This Day in Tech History

On This Day . . .

Ahh… Anyone Seen Our Nuclear Bomb?


February 5, 1958: Hydrogen Bomb Lost

On this day in 1958 the US Air Force lost a 7,600 pound Mark 15 nuclear bomb in the waters off Tybee Island, near Savannah Georgia. It was during a practice exercise that the B-57 bomber carrying the bomb collided in midair with and F-86 fighter plane.





Bombs are intended to be jettisoned in the event of a crash to protect the crew which is what  happened to this Mark 15 nuclear bomb. The B-47 managed to remain airborne although it was badly damaged.  The F-86 crashed after the pilot ejected from the plane.


Colonel Richardson

Colonel Richardson

The crew requested permission to jettison the bomb in order to reduce weight and prevent the bomb from exploding during an emergency landing. Permission was granted, and the bomb was jettisoned at 7,200 feet. The crew did not see an explosion when the bomb struck the sea, and managed to land the B-47 safely at Hunter Air Force Base (the nearest base). The pilot, Colonel Howard Richardson, was awarded the Distinguished Flying Cross after this incident.

Whom to believe

Sources describe the bomb as a functional nuclear weapon… other sources describe it as disabled. If the bomb had a plutonium nuclear core installed, it was a fully functional weapon. If the bomb had a dummy core installed, it was incapable of producing a nuclear explosion but could still produce a conventional explosion.

As noted in the Atomic Energy Commission “Form AL-569 Temporary Custodian Receipt (for maneuvers)”, signed by the aircraft commander, the bomb contained a simulated 150-pound cap made of lead. But according to 1966 Congressional testimony by then Assistant Secretary of Defense W.J. Howard, the Tybee Island bomb was a “complete weapon, a bomb with a nuclear capsule,” and one of two weapons lost by that time that contained a plutonium trigger.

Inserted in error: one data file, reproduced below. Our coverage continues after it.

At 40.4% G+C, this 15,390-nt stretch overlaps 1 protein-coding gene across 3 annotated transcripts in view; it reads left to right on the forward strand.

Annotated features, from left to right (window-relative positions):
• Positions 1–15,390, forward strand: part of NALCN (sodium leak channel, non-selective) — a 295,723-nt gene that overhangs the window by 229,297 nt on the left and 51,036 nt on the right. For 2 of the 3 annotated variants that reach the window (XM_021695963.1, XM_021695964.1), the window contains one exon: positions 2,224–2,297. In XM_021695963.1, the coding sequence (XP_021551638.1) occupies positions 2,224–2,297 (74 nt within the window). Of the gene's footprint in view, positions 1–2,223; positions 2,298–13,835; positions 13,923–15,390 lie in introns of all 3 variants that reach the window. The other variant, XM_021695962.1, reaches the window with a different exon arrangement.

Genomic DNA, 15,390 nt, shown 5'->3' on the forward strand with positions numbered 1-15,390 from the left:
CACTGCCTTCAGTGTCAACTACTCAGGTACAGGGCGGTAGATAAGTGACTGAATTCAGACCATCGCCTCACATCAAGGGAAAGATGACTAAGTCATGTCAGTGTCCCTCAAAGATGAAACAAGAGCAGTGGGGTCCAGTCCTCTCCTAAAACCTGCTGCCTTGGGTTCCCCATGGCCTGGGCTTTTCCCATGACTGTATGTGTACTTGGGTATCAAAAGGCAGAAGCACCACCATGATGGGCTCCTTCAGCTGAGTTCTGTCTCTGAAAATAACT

Nevertheless, a study of the Strategic Air Command documents indicates that in February 1958, Alert Force test flights (with the older Mark 15 payloads) were not authorized to fly with nuclear capsules on board. Such approval was pending deployment of safer “sealed-pit nuclear capsule” weapons that did not begin deployment until June 1958.

Starting on February 6, 1958, the Air Force 2700th Explosive Ordnance Disposal Squadron and 100 Navy personnel equipped with hand held sonar and galvanic drag and cable sweeps mounted a search. On April 16, the military announced the search had been unsuccessful.


To date, no undue levels of unnatural radioactive contamination have been detected in the regional Upper Floridian aquifer by the Georgia Department of Natural Resources (over and above the already high levels thought to be due to monazite, a locally occurring sand naturally high in radiation).

This event, as well as the 1956 B-47 disappearance, were the basis for NCIS Episode “Broken Arrow,” which aired in 2010.


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One thought on “Ahh… Anyone Seen Our Nuclear Bomb?

  1. Nice Blog, thanks for sharing this kind of information.

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